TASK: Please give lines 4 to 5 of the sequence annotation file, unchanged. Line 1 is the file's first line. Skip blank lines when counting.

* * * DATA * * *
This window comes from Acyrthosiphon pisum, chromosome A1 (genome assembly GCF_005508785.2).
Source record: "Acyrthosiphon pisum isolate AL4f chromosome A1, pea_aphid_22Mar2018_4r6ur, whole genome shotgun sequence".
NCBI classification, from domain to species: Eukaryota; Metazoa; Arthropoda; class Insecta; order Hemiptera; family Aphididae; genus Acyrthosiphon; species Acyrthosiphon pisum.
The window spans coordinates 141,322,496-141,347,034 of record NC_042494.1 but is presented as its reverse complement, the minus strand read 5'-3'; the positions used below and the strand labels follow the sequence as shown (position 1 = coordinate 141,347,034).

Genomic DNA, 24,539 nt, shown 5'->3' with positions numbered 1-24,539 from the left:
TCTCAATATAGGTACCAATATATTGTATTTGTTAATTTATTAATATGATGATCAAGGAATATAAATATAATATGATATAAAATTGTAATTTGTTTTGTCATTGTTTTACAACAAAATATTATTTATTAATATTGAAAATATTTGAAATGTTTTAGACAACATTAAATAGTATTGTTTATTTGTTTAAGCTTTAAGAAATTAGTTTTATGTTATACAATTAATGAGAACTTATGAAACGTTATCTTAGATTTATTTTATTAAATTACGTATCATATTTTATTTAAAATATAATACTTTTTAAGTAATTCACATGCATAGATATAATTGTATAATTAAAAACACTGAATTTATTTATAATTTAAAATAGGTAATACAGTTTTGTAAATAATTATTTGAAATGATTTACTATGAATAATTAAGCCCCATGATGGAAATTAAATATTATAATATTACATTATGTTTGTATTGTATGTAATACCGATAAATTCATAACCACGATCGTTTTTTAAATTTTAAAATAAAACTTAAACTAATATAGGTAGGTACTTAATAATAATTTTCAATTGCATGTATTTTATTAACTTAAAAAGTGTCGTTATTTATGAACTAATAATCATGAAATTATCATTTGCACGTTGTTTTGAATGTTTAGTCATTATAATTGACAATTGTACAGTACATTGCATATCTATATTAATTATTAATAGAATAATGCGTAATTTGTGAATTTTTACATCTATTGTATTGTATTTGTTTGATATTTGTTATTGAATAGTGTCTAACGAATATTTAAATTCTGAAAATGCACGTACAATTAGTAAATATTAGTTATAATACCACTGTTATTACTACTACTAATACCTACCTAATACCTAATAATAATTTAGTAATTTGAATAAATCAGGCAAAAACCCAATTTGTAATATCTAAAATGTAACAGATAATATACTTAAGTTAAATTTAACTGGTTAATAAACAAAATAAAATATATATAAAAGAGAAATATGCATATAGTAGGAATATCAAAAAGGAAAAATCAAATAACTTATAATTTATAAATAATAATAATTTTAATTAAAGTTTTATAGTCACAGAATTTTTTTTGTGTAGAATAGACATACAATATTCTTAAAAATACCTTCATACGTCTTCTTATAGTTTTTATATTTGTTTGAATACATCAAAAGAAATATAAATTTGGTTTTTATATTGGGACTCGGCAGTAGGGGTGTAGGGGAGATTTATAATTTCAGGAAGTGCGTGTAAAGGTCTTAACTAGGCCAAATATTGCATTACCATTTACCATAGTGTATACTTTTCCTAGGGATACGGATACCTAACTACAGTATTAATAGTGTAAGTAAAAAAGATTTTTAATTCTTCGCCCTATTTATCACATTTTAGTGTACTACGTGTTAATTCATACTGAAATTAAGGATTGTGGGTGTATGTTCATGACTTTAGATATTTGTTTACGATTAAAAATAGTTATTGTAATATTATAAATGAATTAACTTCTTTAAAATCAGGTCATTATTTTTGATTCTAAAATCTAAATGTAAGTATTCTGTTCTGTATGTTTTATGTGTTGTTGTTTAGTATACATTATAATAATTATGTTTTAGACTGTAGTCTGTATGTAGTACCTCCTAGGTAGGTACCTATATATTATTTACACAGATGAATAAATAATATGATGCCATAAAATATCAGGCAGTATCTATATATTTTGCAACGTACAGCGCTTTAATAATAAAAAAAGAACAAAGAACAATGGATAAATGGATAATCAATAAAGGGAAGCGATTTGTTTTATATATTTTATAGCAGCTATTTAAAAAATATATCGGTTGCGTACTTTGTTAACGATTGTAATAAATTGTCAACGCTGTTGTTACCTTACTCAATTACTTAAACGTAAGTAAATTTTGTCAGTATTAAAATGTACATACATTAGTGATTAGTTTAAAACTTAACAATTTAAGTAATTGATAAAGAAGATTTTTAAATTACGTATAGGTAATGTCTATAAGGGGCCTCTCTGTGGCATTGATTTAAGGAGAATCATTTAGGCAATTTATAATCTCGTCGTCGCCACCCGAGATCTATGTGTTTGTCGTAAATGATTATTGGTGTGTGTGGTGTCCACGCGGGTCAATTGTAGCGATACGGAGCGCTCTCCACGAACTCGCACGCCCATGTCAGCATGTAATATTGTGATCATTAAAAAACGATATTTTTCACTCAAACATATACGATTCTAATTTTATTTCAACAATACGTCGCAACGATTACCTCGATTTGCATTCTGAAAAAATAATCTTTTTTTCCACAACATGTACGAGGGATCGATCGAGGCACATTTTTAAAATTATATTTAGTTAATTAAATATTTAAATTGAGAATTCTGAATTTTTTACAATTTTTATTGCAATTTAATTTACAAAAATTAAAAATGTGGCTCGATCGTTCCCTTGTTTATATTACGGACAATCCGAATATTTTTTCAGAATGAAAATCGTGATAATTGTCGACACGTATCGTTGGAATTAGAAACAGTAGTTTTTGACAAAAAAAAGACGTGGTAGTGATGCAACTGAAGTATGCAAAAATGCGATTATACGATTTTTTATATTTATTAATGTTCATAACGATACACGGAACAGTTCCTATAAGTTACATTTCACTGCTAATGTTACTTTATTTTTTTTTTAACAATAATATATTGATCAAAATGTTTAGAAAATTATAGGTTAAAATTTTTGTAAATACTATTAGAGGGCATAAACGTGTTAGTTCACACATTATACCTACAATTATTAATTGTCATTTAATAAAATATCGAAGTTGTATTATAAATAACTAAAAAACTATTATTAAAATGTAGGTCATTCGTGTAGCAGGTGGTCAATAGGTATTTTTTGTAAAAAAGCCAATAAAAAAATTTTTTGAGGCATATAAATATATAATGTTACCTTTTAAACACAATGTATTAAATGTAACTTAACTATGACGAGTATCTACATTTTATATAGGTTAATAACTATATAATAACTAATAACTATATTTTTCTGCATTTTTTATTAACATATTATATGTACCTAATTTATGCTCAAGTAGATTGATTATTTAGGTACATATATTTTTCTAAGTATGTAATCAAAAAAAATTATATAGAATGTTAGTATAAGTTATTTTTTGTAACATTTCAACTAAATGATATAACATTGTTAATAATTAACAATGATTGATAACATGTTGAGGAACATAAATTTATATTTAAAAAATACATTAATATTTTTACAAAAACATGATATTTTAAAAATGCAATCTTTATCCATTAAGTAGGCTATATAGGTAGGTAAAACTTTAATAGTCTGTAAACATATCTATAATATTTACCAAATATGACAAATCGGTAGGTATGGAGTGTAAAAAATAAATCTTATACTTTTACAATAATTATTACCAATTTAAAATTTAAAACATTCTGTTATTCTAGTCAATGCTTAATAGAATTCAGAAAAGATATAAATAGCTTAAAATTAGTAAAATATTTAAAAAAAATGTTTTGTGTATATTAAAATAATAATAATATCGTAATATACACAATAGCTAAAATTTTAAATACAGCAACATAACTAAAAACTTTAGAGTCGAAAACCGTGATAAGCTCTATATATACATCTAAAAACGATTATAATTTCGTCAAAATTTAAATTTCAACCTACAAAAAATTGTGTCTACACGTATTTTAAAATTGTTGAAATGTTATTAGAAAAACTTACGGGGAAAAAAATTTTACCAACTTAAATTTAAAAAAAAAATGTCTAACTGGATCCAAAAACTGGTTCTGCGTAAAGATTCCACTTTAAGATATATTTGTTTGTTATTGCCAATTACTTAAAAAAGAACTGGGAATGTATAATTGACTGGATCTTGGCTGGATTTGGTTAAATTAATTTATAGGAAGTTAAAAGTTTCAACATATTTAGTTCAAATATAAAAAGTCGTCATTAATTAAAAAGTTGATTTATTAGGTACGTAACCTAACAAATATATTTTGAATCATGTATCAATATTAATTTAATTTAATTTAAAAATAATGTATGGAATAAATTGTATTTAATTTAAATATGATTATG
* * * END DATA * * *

The window spans coordinates 141,322,496-141,347,034 of record NC_042494.1 but is presented as its reverse complement, the minus strand read 5'-3'; the positions used below and the strand labels follow the sequence as shown (position 1 = coordinate 141,347,034).

Genomic DNA, 24,539 nt, shown 5'->3' with positions numbered 1-24,539 from the left: